Further details about the community consultation and K2K Urban Design Competition can be found on the dedicated competition website www.k2k.sydney.
Randwick Councillors have once again clashed over a Greens initiated plan to alleviate the impact of the CBD to South East Light Rail project on local residents, businesses and institutions.
Citing the construction work now underway along Anzac Parade Greens Councillor Murray Matson appealed to Councillors not to impede the Council in the allocation of promised amelioration money.
The allocation will be under the Light Rail Support Plan set up by Matson and fellow Greens Councillor Lindsay Shurey in May 2015 as a relief measure.
Last Tuesday night Labor Councillors Tony Bowen and Greg Moore along with Liberal Councillor Robert Belleli unsuccessfully voted to abandon revising the Plan in favour of starting another round of public consultation instead.
This has lead Cr Matson to claim that they imperilled the retainment of High Cross Park. He said,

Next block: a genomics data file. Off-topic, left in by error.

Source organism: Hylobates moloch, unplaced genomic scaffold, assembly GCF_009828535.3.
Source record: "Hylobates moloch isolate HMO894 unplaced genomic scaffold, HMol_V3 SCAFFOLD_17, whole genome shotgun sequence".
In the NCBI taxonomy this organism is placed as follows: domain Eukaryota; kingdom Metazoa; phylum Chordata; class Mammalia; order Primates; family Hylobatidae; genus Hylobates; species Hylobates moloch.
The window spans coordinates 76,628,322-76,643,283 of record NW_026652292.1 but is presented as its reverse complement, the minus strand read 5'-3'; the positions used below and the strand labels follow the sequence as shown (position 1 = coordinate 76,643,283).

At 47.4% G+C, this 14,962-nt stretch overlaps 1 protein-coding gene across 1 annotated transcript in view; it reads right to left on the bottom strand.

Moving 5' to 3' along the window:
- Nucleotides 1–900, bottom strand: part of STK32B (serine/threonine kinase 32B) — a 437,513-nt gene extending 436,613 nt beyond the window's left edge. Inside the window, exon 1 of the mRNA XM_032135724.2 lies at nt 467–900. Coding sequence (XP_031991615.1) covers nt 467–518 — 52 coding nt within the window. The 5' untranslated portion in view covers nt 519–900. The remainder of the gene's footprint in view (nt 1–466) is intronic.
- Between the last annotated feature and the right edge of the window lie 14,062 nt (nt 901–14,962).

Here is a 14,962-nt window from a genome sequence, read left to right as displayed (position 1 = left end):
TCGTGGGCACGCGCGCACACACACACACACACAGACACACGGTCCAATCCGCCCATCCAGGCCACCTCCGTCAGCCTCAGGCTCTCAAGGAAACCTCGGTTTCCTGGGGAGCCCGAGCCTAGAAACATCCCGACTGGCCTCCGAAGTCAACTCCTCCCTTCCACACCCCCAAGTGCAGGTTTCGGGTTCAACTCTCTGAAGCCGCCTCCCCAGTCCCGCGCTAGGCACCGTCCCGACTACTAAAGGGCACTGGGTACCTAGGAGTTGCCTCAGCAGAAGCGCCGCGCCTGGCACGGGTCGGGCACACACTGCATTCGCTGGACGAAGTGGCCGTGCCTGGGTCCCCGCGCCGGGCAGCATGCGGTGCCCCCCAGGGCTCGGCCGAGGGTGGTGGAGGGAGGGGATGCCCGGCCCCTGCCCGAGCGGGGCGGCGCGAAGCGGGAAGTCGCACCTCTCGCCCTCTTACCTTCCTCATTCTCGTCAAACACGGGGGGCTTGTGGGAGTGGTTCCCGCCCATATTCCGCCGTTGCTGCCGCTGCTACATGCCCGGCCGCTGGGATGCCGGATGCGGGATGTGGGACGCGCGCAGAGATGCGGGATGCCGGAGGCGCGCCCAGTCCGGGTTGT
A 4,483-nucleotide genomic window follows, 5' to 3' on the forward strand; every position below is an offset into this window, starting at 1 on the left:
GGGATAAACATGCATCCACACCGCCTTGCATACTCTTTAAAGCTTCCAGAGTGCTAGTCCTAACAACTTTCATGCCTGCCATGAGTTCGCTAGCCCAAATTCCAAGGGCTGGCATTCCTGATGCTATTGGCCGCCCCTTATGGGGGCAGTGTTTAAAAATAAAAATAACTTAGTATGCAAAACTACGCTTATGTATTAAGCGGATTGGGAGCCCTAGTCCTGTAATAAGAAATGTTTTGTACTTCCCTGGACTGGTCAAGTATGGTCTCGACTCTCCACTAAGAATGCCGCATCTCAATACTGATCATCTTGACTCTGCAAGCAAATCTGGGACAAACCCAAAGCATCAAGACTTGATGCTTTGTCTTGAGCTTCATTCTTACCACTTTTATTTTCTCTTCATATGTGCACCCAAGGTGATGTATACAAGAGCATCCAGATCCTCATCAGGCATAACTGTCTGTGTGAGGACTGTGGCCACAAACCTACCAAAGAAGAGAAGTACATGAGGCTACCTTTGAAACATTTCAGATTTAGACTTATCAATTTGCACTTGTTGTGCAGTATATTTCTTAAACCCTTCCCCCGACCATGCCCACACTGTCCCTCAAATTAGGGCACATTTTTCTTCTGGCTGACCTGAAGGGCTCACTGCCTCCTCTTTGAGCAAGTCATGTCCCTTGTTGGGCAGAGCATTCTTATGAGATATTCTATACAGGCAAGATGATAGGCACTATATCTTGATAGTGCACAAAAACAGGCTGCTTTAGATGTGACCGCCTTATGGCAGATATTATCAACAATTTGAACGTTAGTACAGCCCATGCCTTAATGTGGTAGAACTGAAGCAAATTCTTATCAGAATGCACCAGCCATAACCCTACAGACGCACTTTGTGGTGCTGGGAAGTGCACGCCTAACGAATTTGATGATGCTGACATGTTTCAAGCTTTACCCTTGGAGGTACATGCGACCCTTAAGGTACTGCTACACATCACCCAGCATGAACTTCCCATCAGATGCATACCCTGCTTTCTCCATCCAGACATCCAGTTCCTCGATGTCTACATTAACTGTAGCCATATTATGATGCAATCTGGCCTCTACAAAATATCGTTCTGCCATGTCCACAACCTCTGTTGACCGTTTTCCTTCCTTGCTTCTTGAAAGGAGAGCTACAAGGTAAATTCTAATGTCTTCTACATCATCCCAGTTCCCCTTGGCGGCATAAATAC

“The Greens under Councillor Shurey saved High Cross Park by finding an alternative site for the interchange. The attempted blocking of this money by Councillors Bowne, Moore and Belleli would have seen TfNSW revert to using the park. This is because Council is going to spend $2 million on public domain works for the new interchange site the Greens found in High Street. Without that allocation by Council TfNSW would have called the deal off.”
Cr Matson further accused Cr Belleli and the two Labor Councillors of “ignoring the needs of Kingsford and Kensington” by forgetting that the Support Plan was also intended to buy the old Kingsford Market Site and replicate lost on-street parking. He said,
“I can’t believe that these three Councillors want to go back and repeat public consultation already done now that the construction work has actually started along Anzac Parade. We’ve had consultation with invited representatives of Bike East, South Juniors and various businesses along with ordinary residents sitting on a committee for over a year overseeing the allocation of the relief money. We can’t possibly now tell these key stakeholders and residents that all of sudden we Councillors have changed our minds about helping them even though they can see the construction works underway.”
The latest version of the Light Rail Support Plan endorsed last Tuesday includes:
- $2 million for further public domain works directly associated with the light rail line such as traffic signals, traffic changes, and a new transit plaza at the hospital.
- $0.95 million for additional new public domain areas in Kingsford and Randwick near the light rail interchanges;